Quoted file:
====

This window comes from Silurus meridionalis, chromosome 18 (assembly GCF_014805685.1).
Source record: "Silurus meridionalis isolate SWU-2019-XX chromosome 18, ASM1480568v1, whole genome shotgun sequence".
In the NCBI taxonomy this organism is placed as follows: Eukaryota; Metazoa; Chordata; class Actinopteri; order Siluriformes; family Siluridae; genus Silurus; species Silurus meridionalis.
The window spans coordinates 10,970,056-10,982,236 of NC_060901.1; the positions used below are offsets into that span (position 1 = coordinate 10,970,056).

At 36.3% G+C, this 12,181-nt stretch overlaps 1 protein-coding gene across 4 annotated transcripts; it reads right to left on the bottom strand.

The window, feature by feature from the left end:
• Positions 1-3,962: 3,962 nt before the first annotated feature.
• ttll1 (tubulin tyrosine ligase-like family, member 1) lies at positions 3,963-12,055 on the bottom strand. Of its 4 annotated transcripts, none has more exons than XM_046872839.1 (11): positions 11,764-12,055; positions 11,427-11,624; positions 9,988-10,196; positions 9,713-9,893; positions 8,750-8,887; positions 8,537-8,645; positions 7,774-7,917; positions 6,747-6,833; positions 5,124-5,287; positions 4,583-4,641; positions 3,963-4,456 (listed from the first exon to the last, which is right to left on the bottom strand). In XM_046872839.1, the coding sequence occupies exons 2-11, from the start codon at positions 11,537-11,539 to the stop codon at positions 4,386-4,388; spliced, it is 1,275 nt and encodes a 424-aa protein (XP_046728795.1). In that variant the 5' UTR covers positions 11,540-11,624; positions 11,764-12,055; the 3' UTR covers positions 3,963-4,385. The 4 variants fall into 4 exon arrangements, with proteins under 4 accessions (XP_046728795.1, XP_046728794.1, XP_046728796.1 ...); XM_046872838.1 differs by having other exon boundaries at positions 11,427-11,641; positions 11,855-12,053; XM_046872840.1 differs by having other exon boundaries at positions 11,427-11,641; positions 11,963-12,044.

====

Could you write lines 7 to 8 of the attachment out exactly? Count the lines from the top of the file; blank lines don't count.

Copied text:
• Positions 1-3,962: 3,962 nt before the first annotated feature.
• ttll1 (tubulin tyrosine ligase-like family, member 1) lies at positions 3,963-12,055 on the bottom strand. Of its 4 annotated transcripts, none has more exons than XM_046872839.1 (11): positions 11,764-12,055; positions 11,427-11,624; positions 9,988-10,196; positions 9,713-9,893; positions 8,750-8,887; positions 8,537-8,645; positions 7,774-7,917; positions 6,747-6,833; positions 5,124-5,287; positions 4,583-4,641; positions 3,963-4,456 (listed from the first exon to the last, which is right to left on the bottom strand). In XM_046872839.1, the coding sequence occupies exons 2-11, from the start codon at positions 11,537-11,539 to the stop codon at positions 4,386-4,388; spliced, it is 1,275 nt and encodes a 424-aa protein (XP_046728795.1). In that variant the 5' UTR covers positions 11,540-11,624; positions 11,764-12,055; the 3' UTR covers positions 3,963-4,385. The 4 variants fall into 4 exon arrangements, with proteins under 4 accessions (XP_046728795.1, XP_046728794.1, XP_046728796.1 ...); XM_046872838.1 differs by having other exon boundaries at positions 11,427-11,641; positions 11,855-12,053; XM_046872840.1 differs by having other exon boundaries at positions 11,427-11,641; positions 11,963-12,044.